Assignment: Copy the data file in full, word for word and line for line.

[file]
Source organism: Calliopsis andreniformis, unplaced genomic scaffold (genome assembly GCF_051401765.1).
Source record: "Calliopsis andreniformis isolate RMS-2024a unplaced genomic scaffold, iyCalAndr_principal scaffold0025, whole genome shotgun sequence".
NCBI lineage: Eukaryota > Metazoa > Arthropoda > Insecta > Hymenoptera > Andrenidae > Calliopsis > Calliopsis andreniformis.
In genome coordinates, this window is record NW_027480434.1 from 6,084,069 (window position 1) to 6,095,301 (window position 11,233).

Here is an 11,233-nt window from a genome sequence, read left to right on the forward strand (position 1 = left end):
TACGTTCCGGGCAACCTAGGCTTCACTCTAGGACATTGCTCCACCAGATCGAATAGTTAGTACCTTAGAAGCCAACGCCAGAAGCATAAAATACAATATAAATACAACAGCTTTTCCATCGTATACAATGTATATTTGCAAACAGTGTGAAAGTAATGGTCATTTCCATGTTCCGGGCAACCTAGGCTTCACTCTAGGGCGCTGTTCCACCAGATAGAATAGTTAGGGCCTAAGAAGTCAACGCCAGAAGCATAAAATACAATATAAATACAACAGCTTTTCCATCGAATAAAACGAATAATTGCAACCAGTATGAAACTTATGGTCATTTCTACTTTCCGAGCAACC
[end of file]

Source organism: Calliopsis andreniformis, unplaced genomic scaffold (genome assembly GCF_051401765.1).
Source record: "Calliopsis andreniformis isolate RMS-2024a unplaced genomic scaffold, iyCalAndr_principal scaffold0025, whole genome shotgun sequence".
NCBI lineage: Eukaryota > Metazoa > Arthropoda > Insecta > Hymenoptera > Andrenidae > Calliopsis > Calliopsis andreniformis.
In genome coordinates, this window is record NW_027480434.1 from 6,084,069 (window position 1) to 6,095,301 (window position 11,233).

Here is an 11,233-nt window from a genome sequence, read left to right on the forward strand (position 1 = left end):
TACGTTCCGGGCAACCTAGGCTTCACTCTAGGACATTGCTCCACCAGATCGAATAGTTAGTACCTTAGAAGCCAACGCCAGAAGCATAAAATACAATATAAATACAACAGCTTTTCCATCGTATACAATGTATATTTGCAAACAGTGTGAAAGTAATGGTCATTTCCATGTTCCGGGCAACCTAGGCTTCACTCTAGGGCGCTGTTCCACCAGATAGAATAGTTAGGGCCTAAGAAGTCAACGCCAGAAGCATAAAATACAATATAAATACAACAGCTTTTCCATCGAATAAAACGAATAATTGCAACCAGTATGAAACTTATGGTCATTTCTACTTTCCGAGCAACC